United States District Court, D. New Mexico
MEMORANDUM OPINION AND ORDER
matter comes before the Court upon Plaintiff’s Motion
for Summary Judgment, filed November 21, 2018. (Doc. 123).
Pro se Defendant Monica L. Wellington filed a response
on December 7, 2018, and Plaintiff filed a reply on December
18, 2018. (Docs. 135 and 138). Having considered the Motion
for Summary Judgment, the accompanying briefing, and the
Affidavit in Support of Judgment, (Doc. 123-3) at 3-9, as
well as the Complaint for Debt and Money Due and for
Foreclosure (Complaint), (Doc. 1-1), and its attached
exhibits, the Court grants the Motion for Summary Judgment.
brings this action to recover amounts due on a Note secured
by a Mortgage on a Bernalillo County property purchased by
Wellington in February 2007. See (Doc. 1-1) at 8. In
Count I, Plaintiff seeks a judgment “for the full
outstanding and unpaid amount of the Note, together with any
and all intertest, attorney fees and costs.” (Doc. 1-1)
at 2, ¶9. In Count II, Plaintiff seeks to foreclose the
attached a copy of the Note, dated February 20, 2007, to the
Complaint. The original lender was Profolio Home Mortgage
Corporation (Profolio). (Doc. 1-1) at 8. The Note, signed by
Wellington, indicates that the principal is $134, 500 with a
yearly interest rate of 5.750%. Id. at 8-10. The
Note has attached to it an allonge that contains an
indorsement from Profolio payable to the order of Ohio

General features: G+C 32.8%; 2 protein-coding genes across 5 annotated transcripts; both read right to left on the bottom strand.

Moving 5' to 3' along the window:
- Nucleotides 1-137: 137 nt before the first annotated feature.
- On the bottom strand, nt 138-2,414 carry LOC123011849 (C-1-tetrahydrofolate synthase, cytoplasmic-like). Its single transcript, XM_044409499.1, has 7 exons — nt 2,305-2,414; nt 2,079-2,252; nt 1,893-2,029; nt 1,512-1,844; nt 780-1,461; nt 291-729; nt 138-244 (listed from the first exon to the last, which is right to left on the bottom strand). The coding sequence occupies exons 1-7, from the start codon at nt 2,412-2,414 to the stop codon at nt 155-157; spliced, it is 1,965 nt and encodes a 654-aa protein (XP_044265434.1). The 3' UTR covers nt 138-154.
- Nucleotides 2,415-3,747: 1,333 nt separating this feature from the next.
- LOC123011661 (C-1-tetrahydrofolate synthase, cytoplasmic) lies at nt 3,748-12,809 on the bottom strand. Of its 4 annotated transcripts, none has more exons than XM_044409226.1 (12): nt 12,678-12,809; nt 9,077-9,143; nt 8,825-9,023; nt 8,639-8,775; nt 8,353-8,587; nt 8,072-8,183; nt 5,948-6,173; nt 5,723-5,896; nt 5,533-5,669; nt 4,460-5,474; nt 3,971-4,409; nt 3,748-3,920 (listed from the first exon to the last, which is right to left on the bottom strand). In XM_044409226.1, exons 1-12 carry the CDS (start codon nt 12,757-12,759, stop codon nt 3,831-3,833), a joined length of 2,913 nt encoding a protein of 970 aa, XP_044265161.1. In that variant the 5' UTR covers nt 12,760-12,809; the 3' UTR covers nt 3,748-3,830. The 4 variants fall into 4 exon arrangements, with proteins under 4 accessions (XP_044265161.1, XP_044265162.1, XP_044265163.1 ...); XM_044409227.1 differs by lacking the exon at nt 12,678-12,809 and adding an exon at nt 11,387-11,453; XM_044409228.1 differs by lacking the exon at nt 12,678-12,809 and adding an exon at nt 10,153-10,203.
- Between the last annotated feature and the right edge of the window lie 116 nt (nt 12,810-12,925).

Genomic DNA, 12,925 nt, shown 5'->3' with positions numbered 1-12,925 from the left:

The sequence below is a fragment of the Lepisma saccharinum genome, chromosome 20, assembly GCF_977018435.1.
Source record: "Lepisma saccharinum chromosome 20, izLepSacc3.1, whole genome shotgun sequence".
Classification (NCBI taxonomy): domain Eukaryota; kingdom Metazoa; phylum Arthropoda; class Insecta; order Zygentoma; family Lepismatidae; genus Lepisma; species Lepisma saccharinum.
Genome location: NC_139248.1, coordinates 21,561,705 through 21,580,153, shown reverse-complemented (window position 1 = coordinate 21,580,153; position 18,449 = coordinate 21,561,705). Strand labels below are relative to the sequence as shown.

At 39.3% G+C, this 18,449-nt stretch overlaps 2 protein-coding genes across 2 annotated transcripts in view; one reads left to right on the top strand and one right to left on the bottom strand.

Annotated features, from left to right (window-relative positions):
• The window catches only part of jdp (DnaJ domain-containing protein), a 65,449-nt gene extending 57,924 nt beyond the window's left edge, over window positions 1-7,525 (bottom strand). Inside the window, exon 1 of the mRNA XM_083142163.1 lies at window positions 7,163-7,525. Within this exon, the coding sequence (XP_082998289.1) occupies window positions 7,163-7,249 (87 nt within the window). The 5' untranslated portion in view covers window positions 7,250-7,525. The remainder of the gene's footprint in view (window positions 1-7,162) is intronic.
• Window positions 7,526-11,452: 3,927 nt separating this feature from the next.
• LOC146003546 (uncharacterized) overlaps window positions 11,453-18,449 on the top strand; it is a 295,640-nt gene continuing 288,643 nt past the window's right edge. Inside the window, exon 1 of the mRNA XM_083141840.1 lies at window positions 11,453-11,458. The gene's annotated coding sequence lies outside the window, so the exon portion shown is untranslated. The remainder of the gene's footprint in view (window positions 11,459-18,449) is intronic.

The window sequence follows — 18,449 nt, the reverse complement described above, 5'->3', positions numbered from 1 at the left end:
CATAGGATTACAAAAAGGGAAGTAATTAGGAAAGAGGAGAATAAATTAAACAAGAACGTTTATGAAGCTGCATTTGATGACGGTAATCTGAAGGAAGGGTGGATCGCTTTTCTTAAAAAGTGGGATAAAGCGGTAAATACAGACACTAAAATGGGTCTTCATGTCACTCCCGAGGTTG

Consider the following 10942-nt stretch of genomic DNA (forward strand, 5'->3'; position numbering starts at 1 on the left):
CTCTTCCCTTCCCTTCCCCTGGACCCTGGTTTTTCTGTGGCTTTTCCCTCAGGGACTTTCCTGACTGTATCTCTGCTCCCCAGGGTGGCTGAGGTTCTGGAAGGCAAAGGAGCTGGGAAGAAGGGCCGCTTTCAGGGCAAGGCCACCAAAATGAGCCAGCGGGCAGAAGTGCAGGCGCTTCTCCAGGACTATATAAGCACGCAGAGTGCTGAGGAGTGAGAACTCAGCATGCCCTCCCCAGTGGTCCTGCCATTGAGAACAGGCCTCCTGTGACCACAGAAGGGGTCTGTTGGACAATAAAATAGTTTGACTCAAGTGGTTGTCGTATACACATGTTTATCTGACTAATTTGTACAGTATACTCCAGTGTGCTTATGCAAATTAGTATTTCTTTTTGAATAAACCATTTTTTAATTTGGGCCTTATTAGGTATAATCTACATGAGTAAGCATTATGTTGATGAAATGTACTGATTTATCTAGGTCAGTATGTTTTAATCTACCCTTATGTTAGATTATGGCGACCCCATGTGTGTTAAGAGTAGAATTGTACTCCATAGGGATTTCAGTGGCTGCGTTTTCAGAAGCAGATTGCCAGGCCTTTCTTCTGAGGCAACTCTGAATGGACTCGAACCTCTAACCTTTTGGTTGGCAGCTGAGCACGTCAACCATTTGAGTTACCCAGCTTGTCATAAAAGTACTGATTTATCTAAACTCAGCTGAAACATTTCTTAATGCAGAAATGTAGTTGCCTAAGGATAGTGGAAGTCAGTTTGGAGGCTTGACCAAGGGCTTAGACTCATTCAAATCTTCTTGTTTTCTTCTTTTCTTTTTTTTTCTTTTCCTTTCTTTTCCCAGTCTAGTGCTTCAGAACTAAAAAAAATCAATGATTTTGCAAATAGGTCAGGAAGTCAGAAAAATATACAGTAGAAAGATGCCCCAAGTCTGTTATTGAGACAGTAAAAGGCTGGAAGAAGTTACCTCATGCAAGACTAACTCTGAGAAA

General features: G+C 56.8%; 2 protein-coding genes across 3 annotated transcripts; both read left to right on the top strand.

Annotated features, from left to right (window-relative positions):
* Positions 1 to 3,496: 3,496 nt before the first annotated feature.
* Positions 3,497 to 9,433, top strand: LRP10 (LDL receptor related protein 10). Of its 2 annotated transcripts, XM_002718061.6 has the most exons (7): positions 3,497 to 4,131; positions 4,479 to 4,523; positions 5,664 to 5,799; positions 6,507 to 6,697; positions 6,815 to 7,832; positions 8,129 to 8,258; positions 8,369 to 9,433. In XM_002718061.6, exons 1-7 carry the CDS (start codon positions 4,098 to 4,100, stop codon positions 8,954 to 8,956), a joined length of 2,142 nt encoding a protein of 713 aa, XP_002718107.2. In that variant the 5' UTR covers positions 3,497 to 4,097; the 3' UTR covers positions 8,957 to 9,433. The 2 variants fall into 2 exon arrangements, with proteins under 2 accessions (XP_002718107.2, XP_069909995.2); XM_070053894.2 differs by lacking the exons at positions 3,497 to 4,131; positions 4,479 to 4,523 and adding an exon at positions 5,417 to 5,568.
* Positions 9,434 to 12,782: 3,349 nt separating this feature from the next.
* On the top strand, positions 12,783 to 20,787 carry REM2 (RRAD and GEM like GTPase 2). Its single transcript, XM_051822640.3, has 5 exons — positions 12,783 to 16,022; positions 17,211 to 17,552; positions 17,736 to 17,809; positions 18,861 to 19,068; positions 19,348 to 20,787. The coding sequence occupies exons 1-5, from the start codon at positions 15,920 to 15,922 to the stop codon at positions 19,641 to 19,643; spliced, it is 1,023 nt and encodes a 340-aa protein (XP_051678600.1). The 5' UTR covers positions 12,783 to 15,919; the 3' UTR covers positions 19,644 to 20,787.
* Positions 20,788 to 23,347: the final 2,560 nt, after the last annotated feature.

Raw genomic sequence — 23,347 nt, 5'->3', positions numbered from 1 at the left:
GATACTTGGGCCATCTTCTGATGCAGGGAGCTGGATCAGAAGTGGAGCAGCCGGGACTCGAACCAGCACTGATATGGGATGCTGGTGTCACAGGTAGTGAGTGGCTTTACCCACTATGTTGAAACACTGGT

Savings Bank, without recourse. Id. at 11. That
indorsement was signed by Baron Wilhelm, “President,
” presumably of Profolio. Id. In addition, the
allonge contains a blank indorsement from Ohio Savings Bank
which states “pay to the order of, ” without
recourse. Id. Christian Flowers, “Authorized
Agent” for Ohio Savings Bank, signed that indorsement.
also attached a copy of the Mortgage, dated February 20,
2007, to the Complaint. Wellington signed the Mortgage, which
was recorded in March 2007 in Bernalillo County. Id.
at 12-28. The Mortgage indicates that Mortgage Electronic
Registration Systems, Inc. (MERS) “is acting solely as
a nominee” for Profolio and its “successors and
assigns.” Id. at 12. Plaintiff notes that in
November 2012 MERS, as nominee for Profolio,
“erroneously released” the Mortgage and
“erroneously assigned” the Mortgage to JP Morgan
Chase Bank, N.A. Id. at 3, ¶¶ 12 and 13.
February 19, 2016, MERS, as nominee for Profolio, assigned
the Mortgage to Plaintiff. Plaintiff attached a copy of that
Assignment of Mortgage to the Complaint. Id. at
45-47. The Assignment of Mortgage was recorded in Bernalillo
County in March 2016. Id.
alleges that Wellington’s last Note payment was applied
to the February 1, 2011, scheduled installment. Id.
at 2, ¶ 8. Furthermore, Plaintiff alleges that the
unpaid principal at that time was $125, 049.37. Id.
Plaintiff contends that Wellington also owes interest on that
principal accruing from February 1, 2011, as well as late
charges, escrows, and advances as provided by the Note and
The Affidavit in Support of Judgment
submits an affidavit, affirmed under penalty of perjury, by
Michael Bennett, an attorney in fact for Plaintiff and
assistant vice-president for Rushmore Loan Management
Services, LLC (Rushmore). (Doc. 123) at 3, ¶ 1, and at
5. Rushmore services the Note and Mortgage for Plaintiff.
Bennett states that “[i]n the regular performance of
[his] job functions, ” he is “familiar with
business records” Plaintiff or its agent maintains
“for the purpose of servicing mortgage loans.”
Id. at 3, ¶ 1. Bennett attests that
“[t]hese records (which include data compilations,